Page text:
Dec. 11, 2006
Don Gurnett To Deliver Franklin Lecture At AGU Fall Meeting In San Francisco
The legacy of American statesman, author and scientist Benjamin Franklin will be revisited when University of Iowa space physicist Don Gurnett delivers the prestigious Franklin Lecture at the American Geophysical Union (AGU) fall meeting Dec. 11-15 in San Francisco.
The lecture, titled "Lightning in Planetary Atmospheres," is the second in the AGU series focused on current science in lightning-related fields of research and is named for Benjamin Franklin, who famously demonstrated that lightning is an electrical phenomenon in part by flying a kite during an electrical storm.
In his talk, Gurnett plans to speak on lightning in planetary atmospheres, as detected by spacecraft-borne imaging, high-frequency radio, and low-frequency plasma wave instruments. Using these techniques, says Gurnett, lightning has been reported at five planets other than Earth: Venus, Jupiter, Saturn, Uranus, and Neptune. Of these, the existence of lightning at Venus is controversial, and the evidence of lightning at Neptune is at best marginal. Jupiter and Saturn have by far the most intense and well-documented lightning activity.
Gurnett points out that lightning remains as interesting to modern day scientists as it was in Franklin's day. In 1953, Nobel Prize winning chemist Harold Urey (1893-1981) and graduate student Stanley Miller took lightning into account when they conducted one of the classic experiments on how the building blocks of life may have originated from Earth's constituent gases. After placing water, methane, ammonia and hydrogen in a closed system of glass tubes and flasks, they heated the mixture to get it into gaseous form, then fired sparks between two electrodes to simulate lightning. They found that some of the carbon formed amino acids, including many of the amino acids used to make proteins in living cells.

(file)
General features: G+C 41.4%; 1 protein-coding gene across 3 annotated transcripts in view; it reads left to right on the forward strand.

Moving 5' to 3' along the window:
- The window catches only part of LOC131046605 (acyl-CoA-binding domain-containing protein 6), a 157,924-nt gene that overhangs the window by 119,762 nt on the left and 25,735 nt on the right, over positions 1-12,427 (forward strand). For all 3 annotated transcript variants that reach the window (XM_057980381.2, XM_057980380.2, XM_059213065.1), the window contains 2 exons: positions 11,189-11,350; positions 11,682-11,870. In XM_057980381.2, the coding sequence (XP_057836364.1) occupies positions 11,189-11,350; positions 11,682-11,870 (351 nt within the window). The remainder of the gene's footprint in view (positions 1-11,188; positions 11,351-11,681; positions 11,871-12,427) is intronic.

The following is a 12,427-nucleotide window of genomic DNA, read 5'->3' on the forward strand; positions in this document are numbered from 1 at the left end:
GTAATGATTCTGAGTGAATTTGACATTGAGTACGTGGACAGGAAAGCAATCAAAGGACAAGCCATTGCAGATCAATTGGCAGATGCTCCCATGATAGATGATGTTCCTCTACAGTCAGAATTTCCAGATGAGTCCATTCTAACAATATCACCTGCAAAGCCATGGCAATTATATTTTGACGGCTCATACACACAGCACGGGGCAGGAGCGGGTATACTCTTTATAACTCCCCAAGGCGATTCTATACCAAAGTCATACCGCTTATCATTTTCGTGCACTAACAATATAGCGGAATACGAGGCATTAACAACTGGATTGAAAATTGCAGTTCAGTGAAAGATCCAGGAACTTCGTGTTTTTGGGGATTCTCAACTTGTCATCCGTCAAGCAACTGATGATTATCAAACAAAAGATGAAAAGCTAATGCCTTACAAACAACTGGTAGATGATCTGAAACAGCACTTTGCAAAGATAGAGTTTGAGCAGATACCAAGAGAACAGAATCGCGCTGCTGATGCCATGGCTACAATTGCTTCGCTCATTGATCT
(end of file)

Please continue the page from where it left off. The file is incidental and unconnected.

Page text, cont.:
Lightning also presents a great risk to life. Gurnett notes that it accounts for about 200 fatalities per year, among the most of any weather-related phenomenon. Lightning is also of great concern to NASA, as it presents a great risk for rockets poised for launch into space from the Kennedy Space Center at Cape Canaveral, Fla. And lightning will be of concern to astronauts preparing to journey to Mars, which periodically has huge dust storms. At the Earth, lightning and other electrical phenomena are known to occur in dust storms; presumably, similar phenomena take place at Mars.
Concerning lightning at the "gas giant" planets, Gurnett says, "The available data shows that the lightning discharges at Jupiter, Saturn, Uranus, and maybe Neptune, are much more intense than terrestrial lightning, by factors of 10 to 10,000, depending on the method of comparison. Since the electrical breakdown field increases with pressure, the high intensities suggest that lightning at the giant planets, and the convective storms that cause the discharges, occur deep in the atmosphere, at pressures considerably greater than for terrestrial lightning. It is believed that water vapor is crucial to the production of lightning."
A UI faculty member in the UI College of Liberal Arts and Sciences Department of Physics and Astronomy since 1965, Gurnett earned his bachelor's degree in electrical engineering from the UI College of Engineering and his master's degree and doctorate from the UI Department of Physics and Astronomy under the direction of Dr. James A. Van Allen. His early discoveries and investigations included observations of intense radio emissions from the Earth's aurora. He used data from UI-built Voyager instruments to make the first observations of plasma waves and low-frequency radio emissions in the magnetospheres of Jupiter, Saturn, Uranus and Neptune and discovered lightning in the atmospheres of Jupiter and Neptune.
He currently has instruments aboard NASA's Cassini spacecraft -- presently midway through a four-year exploration of Saturn and its moons -- and the European Space Agency's Mars Express spacecraft, which is searching for underground water at Mars. He has been studying lightning storms at Saturn with instrument on Cassini. Gurnett adds that he also plans to search for lightning at Mars starting in January. Mars has large seasonal dust storms that are expected to start early next year, and he hopes to find out if these storms produce electrical activity.
Gurnett has participated as a principal investigator or co-investigator on more than 30 major spacecraft projects, including the Voyager 1 and Voyager 2 flights to the outer planets, the Galileo mission to Jupiter, and the Cassini mission to Saturn. The author or co-author of more than 320 scientific publications, he is a member of the International Scientific Radio Union (URSI), a Fellow of the American Geophysical Union, a Fellow of the American Physical Society, a Fellow of the American Academy of Sciences and a member of the Iowa Academy of Science (IAS). He was elected to membership in the prestigious National Academy of Sciences (NAS) in 1998.
STORY SOURCE: University of Iowa News Services, 300 Plaza Centre One, Suite 371, Iowa City, Iowa 52242-2500.
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